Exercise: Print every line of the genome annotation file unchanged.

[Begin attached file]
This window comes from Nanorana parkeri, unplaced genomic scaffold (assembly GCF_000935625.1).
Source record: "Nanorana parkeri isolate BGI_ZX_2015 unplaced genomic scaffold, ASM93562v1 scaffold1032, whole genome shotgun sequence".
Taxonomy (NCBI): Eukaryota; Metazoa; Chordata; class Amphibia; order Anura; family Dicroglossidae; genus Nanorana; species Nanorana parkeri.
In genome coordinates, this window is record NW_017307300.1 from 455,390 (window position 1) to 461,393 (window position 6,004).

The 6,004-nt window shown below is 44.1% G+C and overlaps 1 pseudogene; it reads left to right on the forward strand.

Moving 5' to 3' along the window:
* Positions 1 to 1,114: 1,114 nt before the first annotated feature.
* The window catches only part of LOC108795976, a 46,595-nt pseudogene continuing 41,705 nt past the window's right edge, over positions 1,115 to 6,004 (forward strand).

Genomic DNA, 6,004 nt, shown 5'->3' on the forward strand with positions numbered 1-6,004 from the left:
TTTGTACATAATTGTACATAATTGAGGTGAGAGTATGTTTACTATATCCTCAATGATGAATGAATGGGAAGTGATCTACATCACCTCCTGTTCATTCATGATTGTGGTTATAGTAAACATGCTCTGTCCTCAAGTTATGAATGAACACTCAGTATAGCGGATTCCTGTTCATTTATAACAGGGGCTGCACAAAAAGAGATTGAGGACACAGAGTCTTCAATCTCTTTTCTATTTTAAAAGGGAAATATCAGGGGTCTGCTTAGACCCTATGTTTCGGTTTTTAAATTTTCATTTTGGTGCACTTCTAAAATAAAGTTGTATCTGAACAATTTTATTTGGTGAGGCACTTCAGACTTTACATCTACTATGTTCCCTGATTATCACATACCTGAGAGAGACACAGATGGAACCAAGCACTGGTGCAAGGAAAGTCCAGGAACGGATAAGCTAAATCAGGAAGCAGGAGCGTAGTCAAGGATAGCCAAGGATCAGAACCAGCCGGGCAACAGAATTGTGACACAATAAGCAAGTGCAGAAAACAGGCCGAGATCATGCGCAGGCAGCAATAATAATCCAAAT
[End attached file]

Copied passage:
This window comes from Nanorana parkeri, unplaced genomic scaffold (assembly GCF_000935625.1).
Source record: "Nanorana parkeri isolate BGI_ZX_2015 unplaced genomic scaffold, ASM93562v1 scaffold1032, whole genome shotgun sequence".
Taxonomy (NCBI): Eukaryota; Metazoa; Chordata; class Amphibia; order Anura; family Dicroglossidae; genus Nanorana; species Nanorana parkeri.
In genome coordinates, this window is record NW_017307300.1 from 455,390 (window position 1) to 461,393 (window position 6,004).

The 6,004-nt window shown below is 44.1% G+C and overlaps 1 pseudogene; it reads left to right on the forward strand.

Moving 5' to 3' along the window:
* Positions 1 to 1,114: 1,114 nt before the first annotated feature.
* The window catches only part of LOC108795976, a 46,595-nt pseudogene continuing 41,705 nt past the window's right edge, over positions 1,115 to 6,004 (forward strand).

Genomic DNA, 6,004 nt, shown 5'->3' on the forward strand with positions numbered 1-6,004 from the left:
TTTGTACATAATTGTACATAATTGAGGTGAGAGTATGTTTACTATATCCTCAATGATGAATGAATGGGAAGTGATCTACATCACCTCCTGTTCATTCATGATTGTGGTTATAGTAAACATGCTCTGTCCTCAAGTTATGAATGAACACTCAGTATAGCGGATTCCTGTTCATTTATAACAGGGGCTGCACAAAAAGAGATTGAGGACACAGAGTCTTCAATCTCTTTTCTATTTTAAAAGGGAAATATCAGGGGTCTGCTTAGACCCTATGTTTCGGTTTTTAAATTTTCATTTTGGTGCACTTCTAAAATAAAGTTGTATCTGAACAATTTTATTTGGTGAGGCACTTCAGACTTTACATCTACTATGTTCCCTGATTATCACATACCTGAGAGAGACACAGATGGAACCAAGCACTGGTGCAAGGAAAGTCCAGGAACGGATAAGCTAAATCAGGAAGCAGGAGCGTAGTCAAGGATAGCCAAGGATCAGAACCAGCCGGGCAACAGAATTGTGACACAATAAGCAAGTGCAGAAAACAGGCCGAGATCATGCGCAGGCAGCAATAATAATCCAAAT